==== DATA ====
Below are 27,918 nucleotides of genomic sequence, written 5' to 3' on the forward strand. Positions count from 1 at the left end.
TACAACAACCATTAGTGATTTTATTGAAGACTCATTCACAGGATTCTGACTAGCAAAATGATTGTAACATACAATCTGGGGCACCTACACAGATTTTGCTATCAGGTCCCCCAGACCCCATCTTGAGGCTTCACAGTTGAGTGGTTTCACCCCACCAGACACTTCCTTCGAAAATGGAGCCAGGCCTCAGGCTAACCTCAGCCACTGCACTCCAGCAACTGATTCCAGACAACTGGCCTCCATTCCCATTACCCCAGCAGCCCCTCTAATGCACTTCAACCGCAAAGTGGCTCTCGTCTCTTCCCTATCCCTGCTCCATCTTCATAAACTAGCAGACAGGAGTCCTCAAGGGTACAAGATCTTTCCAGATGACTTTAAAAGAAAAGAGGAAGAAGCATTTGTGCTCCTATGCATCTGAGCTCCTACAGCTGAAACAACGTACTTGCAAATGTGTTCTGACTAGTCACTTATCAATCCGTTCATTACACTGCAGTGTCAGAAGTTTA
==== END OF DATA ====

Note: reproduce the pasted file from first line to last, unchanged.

Below are 27,918 nucleotides of genomic sequence, written 5' to 3' on the forward strand. Positions count from 1 at the left end.
TACAACAACCATTAGTGATTTTATTGAAGACTCATTCACAGGATTCTGACTAGCAAAATGATTGTAACATACAATCTGGGGCACCTACACAGATTTTGCTATCAGGTCCCCCAGACCCCATCTTGAGGCTTCACAGTTGAGTGGTTTCACCCCACCAGACACTTCCTTCGAAAATGGAGCCAGGCCTCAGGCTAACCTCAGCCACTGCACTCCAGCAACTGATTCCAGACAACTGGCCTCCATTCCCATTACCCCAGCAGCCCCTCTAATGCACTTCAACCGCAAAGTGGCTCTCGTCTCTTCCCTATCCCTGCTCCATCTTCATAAACTAGCAGACAGGAGTCCTCAAGGGTACAAGATCTTTCCAGATGACTTTAAAAGAAAAGAGGAAGAAGCATTTGTGCTCCTATGCATCTGAGCTCCTACAGCTGAAACAACGTACTTGCAAATGTGTTCTGACTAGTCACTTATCAATCCGTTCATTACACTGCAGTGTCAGAAGTTTA